Ethnic Studies for Justice and Equity

Ethnic Studies for Justice and Equity

Principal Investigator: Allyson Tintiangco-Cubales, Ph.D.


I-SEEED is at the forefront of creating ethnic studies curriculum and pedagogy for K-16 classrooms. The goal of Ethnic Studies for Justice and Equity (ESJE) is to create a humanizing pedagogy and curriculum that empowers students at the academic, social, and political levels. We aim to develop and implement a pedagogy and curriculum that stresses the importance of developing students’ capacity to critically engage the world through the examination of their lives and histories, ultimately leading to student transformation and action in their communities. I-SEEED has worked with organizations and school districts across the nation (including San Francisco Unified School District).

Ethnic Studies for Justice and Equity’s (ESJE) focus is on improving education through policy reform, research, effective teaching, and developing engaging culturally relevant curriculum that is academically rigorous. ESJE involves a triadic partnership between public school teachers, San Francisco State University faculty, and community based organizations. Since 2007, ESJE has advocated for education policy changes around the need for more develops ethnic studies courses that provide opportunities for students see themselves and their communities in the curriculum.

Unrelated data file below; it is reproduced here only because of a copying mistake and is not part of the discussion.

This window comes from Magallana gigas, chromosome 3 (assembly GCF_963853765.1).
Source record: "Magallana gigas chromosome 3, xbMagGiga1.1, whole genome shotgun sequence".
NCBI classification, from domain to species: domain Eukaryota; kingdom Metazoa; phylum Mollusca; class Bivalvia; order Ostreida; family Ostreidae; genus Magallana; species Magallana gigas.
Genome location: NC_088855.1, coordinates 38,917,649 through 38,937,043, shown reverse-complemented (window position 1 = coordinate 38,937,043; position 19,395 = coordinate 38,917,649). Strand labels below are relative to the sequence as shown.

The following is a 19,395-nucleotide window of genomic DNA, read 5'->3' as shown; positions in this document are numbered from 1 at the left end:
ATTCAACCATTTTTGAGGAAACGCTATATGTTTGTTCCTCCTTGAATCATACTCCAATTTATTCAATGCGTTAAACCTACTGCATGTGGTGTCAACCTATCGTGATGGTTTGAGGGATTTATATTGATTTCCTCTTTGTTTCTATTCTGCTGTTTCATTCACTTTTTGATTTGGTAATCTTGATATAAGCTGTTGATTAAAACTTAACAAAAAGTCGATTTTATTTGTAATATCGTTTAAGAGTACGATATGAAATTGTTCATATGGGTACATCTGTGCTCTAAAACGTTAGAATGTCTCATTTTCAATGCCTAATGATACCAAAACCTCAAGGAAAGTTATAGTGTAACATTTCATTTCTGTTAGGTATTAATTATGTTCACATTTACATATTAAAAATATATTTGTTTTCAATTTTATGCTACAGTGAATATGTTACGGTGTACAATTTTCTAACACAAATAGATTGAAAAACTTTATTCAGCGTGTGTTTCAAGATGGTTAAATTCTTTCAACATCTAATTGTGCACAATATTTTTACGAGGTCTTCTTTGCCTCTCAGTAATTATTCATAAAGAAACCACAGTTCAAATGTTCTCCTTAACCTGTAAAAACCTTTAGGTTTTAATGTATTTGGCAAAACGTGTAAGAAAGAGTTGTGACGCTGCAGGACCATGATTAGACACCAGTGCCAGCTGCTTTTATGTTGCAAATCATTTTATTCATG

In the courses supported by ESJE, students study the histories of race, ethnicity, and culture and the intersections with other socio-historical constructions such as gender, class, sexuality, generation, nationalism, and migration. This ethnic studies curriculum fosters strong ties between students and their families, neighborhoods, and schools, thus encouraging a sense of community engagement and social responsibility. The courses also include community leaders and organizers as guest speakers to insure the course content is directly connected to local issues. There are dynamic assignments and interactive activities that aim to create community among the students in the classroom and field experiences that allow the community to be a classroom as well. Through the exploration of primary sources, interdisciplinary readings, research skill building, and challenging writing assignments, this course builds the academic skills of all students to build college readiness.

Along with building students’ skills through an engaging curriculum, the development of the course has improved teacher effectiveness. Collective visioning of the course and collaborative weekly lesson planning amongst the ethnic studies teachers has resulted in a unique commitment to create a course that transforms the lives of students, positively changes school culture, and promotes educational justice. The teachers are not just teachers, they are teacher-scholars, teacher-activists, and teacher-leaders.